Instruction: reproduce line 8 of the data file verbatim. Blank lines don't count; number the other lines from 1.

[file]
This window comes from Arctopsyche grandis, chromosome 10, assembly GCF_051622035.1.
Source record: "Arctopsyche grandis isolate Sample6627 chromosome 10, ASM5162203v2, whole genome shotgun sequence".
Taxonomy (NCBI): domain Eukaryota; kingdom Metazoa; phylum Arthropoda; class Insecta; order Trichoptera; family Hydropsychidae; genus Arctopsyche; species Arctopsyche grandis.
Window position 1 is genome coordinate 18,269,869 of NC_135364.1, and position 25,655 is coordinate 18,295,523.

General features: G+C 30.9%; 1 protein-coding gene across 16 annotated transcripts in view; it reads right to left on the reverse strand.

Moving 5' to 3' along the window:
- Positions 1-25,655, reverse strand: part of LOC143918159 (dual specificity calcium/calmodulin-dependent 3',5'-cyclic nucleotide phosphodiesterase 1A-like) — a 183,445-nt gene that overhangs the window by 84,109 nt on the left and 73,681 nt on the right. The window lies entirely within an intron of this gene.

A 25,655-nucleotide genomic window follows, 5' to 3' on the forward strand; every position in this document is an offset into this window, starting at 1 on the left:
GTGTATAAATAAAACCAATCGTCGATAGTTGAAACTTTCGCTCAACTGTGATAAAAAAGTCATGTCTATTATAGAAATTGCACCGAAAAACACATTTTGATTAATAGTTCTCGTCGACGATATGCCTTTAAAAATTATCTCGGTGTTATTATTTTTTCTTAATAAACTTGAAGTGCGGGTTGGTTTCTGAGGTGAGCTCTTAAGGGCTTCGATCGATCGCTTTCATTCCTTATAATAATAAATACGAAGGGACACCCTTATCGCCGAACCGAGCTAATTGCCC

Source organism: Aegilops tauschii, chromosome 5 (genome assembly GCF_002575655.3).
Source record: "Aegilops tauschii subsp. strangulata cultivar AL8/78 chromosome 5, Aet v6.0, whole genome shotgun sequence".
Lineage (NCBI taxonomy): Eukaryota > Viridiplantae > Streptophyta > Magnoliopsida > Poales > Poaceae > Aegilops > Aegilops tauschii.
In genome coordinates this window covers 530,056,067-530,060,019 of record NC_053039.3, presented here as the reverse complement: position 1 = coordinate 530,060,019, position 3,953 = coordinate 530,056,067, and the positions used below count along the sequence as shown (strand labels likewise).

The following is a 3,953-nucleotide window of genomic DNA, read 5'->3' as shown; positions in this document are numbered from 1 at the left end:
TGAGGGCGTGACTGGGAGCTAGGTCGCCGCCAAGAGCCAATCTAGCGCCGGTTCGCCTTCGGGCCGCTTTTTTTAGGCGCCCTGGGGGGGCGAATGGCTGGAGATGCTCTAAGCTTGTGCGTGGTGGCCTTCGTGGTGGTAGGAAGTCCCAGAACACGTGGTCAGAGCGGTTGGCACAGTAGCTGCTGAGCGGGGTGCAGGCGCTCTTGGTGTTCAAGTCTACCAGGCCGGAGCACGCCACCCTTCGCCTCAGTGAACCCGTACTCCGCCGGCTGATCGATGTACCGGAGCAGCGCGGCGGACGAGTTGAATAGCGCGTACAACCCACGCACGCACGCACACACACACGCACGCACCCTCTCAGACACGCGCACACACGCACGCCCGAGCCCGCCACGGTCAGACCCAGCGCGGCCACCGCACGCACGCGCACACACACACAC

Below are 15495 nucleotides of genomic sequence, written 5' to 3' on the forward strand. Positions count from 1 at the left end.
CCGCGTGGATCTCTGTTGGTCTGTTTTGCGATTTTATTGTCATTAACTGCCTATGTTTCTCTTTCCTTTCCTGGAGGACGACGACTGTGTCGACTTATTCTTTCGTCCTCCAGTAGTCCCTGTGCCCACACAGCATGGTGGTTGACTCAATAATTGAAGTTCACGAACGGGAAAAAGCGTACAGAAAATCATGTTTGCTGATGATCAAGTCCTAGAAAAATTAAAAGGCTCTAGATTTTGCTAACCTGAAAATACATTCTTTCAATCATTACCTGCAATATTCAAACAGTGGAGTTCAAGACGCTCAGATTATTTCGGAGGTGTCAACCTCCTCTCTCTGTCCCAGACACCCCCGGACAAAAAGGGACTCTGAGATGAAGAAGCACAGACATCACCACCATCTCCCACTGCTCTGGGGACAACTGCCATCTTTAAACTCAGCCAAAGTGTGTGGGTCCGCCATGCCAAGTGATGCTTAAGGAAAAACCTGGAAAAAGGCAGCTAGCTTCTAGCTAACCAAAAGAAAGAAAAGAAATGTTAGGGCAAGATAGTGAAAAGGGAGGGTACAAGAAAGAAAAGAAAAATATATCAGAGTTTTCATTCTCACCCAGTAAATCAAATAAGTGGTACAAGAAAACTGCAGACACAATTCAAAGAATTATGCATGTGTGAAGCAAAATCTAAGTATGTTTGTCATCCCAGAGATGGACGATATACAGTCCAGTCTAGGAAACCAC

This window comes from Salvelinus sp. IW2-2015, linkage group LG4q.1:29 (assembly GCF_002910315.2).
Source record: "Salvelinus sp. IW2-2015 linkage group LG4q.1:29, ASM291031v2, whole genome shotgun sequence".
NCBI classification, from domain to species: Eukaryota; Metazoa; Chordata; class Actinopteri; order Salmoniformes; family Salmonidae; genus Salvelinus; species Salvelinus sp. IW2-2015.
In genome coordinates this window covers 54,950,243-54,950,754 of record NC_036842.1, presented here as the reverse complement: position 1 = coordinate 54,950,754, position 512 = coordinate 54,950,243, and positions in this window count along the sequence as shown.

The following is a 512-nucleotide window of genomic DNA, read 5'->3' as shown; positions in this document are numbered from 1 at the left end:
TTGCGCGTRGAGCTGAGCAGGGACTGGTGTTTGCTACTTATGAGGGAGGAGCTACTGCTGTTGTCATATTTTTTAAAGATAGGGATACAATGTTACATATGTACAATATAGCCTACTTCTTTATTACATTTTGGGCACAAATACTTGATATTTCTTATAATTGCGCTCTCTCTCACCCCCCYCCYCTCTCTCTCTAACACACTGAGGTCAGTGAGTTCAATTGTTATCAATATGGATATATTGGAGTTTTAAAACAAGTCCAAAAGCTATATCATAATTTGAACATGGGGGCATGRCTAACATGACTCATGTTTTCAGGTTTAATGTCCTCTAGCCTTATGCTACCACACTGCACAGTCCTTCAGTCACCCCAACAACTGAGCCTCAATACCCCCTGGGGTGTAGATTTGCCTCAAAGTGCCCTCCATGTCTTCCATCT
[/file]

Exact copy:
A 25,655-nucleotide genomic window follows, 5' to 3' on the forward strand; every position in this document is an offset into this window, starting at 1 on the left: